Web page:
Importance of Screening for Colon Cancer

July 7, 2021

In Kentucky, colorectal cancer is the 2nd most common cause of cancer related death and over 2,500 cases of colorectal cancer are diagnosed in the Commonwealth each year.*  But did you also now that when found early, colon cancer is almost 100% curative? 

Doctors recommend screening for colon cancer as early as age 40 for any person with a first degree relative with colon cancer and 45 for anyone else not at increased risk of the disease. However, it is important to remember that colon cancer does not discriminate and can happen to men and women at any age.

There are several methods available for colon cancer screening, including colonoscopies.

“A colonoscopy is a vital screening method with potentially lifesaving benefits,” says Dr. James Smith, a general surgeon with Spring View Hospital. “Colonoscopies can improve our ability to detect colorectal cancer quickly and early, which makes this disease much more easily treatable. We recommend that everyone talk to their doctor about their colorectal cancer risks and discuss which tests could be right for them and the appropriate timing.”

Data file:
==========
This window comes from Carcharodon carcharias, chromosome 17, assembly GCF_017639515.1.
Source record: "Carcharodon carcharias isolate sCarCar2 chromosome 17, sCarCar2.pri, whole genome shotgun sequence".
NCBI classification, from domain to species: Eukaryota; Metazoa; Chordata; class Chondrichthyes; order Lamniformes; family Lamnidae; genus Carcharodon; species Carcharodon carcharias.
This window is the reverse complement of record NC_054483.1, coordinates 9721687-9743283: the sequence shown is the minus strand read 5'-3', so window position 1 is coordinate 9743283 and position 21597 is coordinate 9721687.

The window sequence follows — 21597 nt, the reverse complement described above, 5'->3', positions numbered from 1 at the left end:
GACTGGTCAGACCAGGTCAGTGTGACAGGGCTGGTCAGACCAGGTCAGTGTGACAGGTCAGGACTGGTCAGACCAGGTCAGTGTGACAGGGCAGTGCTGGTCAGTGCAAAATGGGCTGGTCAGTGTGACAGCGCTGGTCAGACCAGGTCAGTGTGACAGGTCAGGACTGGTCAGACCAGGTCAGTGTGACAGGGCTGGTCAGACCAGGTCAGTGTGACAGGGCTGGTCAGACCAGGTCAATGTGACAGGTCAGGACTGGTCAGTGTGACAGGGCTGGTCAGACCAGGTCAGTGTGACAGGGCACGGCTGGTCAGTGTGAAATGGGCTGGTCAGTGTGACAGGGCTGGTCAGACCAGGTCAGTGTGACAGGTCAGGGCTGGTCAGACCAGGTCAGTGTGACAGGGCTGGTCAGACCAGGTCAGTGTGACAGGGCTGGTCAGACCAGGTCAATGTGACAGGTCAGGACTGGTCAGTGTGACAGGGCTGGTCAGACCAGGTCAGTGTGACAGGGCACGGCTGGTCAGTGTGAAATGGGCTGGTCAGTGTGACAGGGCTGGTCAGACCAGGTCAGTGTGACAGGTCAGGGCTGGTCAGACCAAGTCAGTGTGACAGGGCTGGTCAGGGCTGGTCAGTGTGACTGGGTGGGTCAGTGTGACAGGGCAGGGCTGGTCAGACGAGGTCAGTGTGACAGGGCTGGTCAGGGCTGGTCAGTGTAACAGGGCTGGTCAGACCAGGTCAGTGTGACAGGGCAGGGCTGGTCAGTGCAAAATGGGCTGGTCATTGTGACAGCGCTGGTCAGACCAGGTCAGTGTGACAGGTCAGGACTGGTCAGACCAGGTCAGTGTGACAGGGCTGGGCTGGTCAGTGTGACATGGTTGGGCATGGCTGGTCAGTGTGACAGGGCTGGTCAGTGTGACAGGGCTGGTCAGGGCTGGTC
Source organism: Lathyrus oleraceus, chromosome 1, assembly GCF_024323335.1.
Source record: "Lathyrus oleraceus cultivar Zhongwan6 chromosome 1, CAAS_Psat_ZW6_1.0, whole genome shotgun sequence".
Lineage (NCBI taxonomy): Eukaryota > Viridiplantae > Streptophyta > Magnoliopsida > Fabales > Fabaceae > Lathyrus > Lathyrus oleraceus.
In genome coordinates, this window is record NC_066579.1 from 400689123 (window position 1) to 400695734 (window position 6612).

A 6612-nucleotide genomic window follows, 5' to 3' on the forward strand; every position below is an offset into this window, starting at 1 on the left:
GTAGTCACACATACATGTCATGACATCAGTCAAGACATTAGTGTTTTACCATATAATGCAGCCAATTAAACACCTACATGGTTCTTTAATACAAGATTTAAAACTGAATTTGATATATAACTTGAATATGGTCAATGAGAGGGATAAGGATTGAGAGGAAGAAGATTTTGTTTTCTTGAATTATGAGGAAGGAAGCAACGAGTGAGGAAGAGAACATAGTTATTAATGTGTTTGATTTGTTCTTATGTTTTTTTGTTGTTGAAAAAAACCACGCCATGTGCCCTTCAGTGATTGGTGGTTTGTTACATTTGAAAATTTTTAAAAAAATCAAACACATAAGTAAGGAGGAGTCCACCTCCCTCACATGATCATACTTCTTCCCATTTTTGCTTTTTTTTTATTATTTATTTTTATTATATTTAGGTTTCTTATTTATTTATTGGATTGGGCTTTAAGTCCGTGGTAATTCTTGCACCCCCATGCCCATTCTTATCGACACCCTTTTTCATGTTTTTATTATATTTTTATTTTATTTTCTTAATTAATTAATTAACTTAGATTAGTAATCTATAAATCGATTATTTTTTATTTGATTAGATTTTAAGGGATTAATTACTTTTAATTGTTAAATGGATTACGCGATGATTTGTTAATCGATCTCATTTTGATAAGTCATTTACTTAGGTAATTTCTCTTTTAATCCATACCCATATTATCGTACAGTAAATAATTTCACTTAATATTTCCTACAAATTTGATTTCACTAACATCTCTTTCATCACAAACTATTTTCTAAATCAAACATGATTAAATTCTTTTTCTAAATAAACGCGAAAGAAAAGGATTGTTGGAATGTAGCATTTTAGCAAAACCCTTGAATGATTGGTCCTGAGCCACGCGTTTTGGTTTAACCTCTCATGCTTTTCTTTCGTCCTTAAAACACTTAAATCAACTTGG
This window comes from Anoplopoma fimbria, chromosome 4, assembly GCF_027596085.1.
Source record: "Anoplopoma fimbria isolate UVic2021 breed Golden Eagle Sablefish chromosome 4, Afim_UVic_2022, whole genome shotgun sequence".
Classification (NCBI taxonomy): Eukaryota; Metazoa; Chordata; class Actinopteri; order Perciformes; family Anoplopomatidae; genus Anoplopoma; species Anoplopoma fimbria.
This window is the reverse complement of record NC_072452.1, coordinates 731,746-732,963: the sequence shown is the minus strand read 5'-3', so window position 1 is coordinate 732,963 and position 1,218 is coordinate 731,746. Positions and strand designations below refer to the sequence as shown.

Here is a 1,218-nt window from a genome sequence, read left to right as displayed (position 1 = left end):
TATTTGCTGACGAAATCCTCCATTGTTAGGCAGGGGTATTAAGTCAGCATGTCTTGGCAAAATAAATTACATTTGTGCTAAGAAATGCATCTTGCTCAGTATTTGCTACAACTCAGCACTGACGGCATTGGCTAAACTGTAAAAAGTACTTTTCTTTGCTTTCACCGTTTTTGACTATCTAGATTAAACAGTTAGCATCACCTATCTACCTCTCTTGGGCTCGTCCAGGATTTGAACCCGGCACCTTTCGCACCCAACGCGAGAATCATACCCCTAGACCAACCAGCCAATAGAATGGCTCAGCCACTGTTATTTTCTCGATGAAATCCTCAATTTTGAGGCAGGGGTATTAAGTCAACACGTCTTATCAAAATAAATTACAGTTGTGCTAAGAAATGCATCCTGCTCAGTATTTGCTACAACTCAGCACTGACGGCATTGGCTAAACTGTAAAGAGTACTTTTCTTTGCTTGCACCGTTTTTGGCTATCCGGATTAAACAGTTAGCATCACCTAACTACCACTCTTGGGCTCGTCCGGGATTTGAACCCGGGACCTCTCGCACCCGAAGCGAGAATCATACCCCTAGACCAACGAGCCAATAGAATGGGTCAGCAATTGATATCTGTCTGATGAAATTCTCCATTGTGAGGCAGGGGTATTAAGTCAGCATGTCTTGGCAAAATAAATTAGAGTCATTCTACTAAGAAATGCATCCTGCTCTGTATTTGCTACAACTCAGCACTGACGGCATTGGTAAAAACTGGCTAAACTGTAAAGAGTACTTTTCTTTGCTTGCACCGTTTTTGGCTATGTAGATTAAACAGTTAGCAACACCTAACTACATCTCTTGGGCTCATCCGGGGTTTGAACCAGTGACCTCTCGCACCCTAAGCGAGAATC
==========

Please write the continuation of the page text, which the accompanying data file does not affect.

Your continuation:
In addition to regular screenings, you can also help prevent colon cancer by living a healthy lifestyle that includes daily exercise, a healthy diet, maintaining a healthy weight, limiting your alcohol intake and eliminating smoking. These practices can reduce your risk for colorectal and many other forms of cancer. Knowing your family’s medical history is also important – a history of the disease in your immediate family puts you at a higher risk for the disease.

Contact Spring View Hospital at 270-807-5852 or visit to learn more about colorectal cancer detection and prevention, and to schedule your colon cancer screening.

Colonoscopies are an easier procedure than many realize. Shortly before the procedure, you will likely be given pain medication and a sedative to minimize discomfort. During the approximately 30-minute procedure, any polyps found will be removed by the doctor, and tissue samples will be sent for a biopsy.

Keep in mind that you will be instructed to follow a special diet the day before your procedure and will need to have someone take you home afterward.

Dr. James Smith
General Surgeon 

*American Cancer Society